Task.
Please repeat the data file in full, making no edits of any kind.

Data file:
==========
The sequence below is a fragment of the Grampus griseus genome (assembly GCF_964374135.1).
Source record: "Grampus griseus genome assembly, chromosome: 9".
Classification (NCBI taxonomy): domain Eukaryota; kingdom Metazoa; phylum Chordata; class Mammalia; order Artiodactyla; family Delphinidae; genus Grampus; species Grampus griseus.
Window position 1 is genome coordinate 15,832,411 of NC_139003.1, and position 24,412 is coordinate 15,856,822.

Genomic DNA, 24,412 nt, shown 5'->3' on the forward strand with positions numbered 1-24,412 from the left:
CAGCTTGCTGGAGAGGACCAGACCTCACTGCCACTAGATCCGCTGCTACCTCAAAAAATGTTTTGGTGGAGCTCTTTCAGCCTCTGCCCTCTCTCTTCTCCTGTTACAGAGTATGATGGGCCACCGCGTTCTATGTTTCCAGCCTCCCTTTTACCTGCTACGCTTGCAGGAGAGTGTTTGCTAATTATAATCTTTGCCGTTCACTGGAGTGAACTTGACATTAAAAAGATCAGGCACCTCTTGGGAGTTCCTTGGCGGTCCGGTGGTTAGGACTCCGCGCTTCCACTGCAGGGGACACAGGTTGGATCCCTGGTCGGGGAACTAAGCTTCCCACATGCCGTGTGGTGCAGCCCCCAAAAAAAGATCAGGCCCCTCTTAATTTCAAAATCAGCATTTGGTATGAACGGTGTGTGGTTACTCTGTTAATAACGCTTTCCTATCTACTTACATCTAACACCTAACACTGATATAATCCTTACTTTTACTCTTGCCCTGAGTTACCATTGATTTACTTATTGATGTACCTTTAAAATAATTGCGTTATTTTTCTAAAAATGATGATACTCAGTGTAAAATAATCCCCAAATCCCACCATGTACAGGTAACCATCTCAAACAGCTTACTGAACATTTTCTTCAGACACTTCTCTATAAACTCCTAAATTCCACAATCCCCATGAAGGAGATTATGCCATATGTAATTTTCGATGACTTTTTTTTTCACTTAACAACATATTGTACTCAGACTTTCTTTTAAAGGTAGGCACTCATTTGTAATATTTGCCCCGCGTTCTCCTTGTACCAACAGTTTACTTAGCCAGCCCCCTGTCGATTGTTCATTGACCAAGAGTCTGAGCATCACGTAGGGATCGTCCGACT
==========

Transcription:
The sequence below is a fragment of the Grampus griseus genome (assembly GCF_964374135.1).
Source record: "Grampus griseus genome assembly, chromosome: 9".
Classification (NCBI taxonomy): domain Eukaryota; kingdom Metazoa; phylum Chordata; class Mammalia; order Artiodactyla; family Delphinidae; genus Grampus; species Grampus griseus.
Window position 1 is genome coordinate 15,832,411 of NC_139003.1, and position 24,412 is coordinate 15,856,822.

Genomic DNA, 24,412 nt, shown 5'->3' on the forward strand with positions numbered 1-24,412 from the left:
CAGCTTGCTGGAGAGGACCAGACCTCACTGCCACTAGATCCGCTGCTACCTCAAAAAATGTTTTGGTGGAGCTCTTTCAGCCTCTGCCCTCTCTCTTCTCCTGTTACAGAGTATGATGGGCCACCGCGTTCTATGTTTCCAGCCTCCCTTTTACCTGCTACGCTTGCAGGAGAGTGTTTGCTAATTATAATCTTTGCCGTTCACTGGAGTGAACTTGACATTAAAAAGATCAGGCACCTCTTGGGAGTTCCTTGGCGGTCCGGTGGTTAGGACTCCGCGCTTCCACTGCAGGGGACACAGGTTGGATCCCTGGTCGGGGAACTAAGCTTCCCACATGCCGTGTGGTGCAGCCCCCAAAAAAAGATCAGGCCCCTCTTAATTTCAAAATCAGCATTTGGTATGAACGGTGTGTGGTTACTCTGTTAATAACGCTTTCCTATCTACTTACATCTAACACCTAACACTGATATAATCCTTACTTTTACTCTTGCCCTGAGTTACCATTGATTTACTTATTGATGTACCTTTAAAATAATTGCGTTATTTTTCTAAAAATGATGATACTCAGTGTAAAATAATCCCCAAATCCCACCATGTACAGGTAACCATCTCAAACAGCTTACTGAACATTTTCTTCAGACACTTCTCTATAAACTCCTAAATTCCACAATCCCCATGAAGGAGATTATGCCATATGTAATTTTCGATGACTTTTTTTTTCACTTAACAACATATTGTACTCAGACTTTCTTTTAAAGGTAGGCACTCATTTGTAATATTTGCCCCGCGTTCTCCTTGTACCAACAGTTTACTTAGCCAGCCCCCTGTCGATTGTTCATTGACCAAGAGTCTGAGCATCACGTAGGGATCGTCCGACT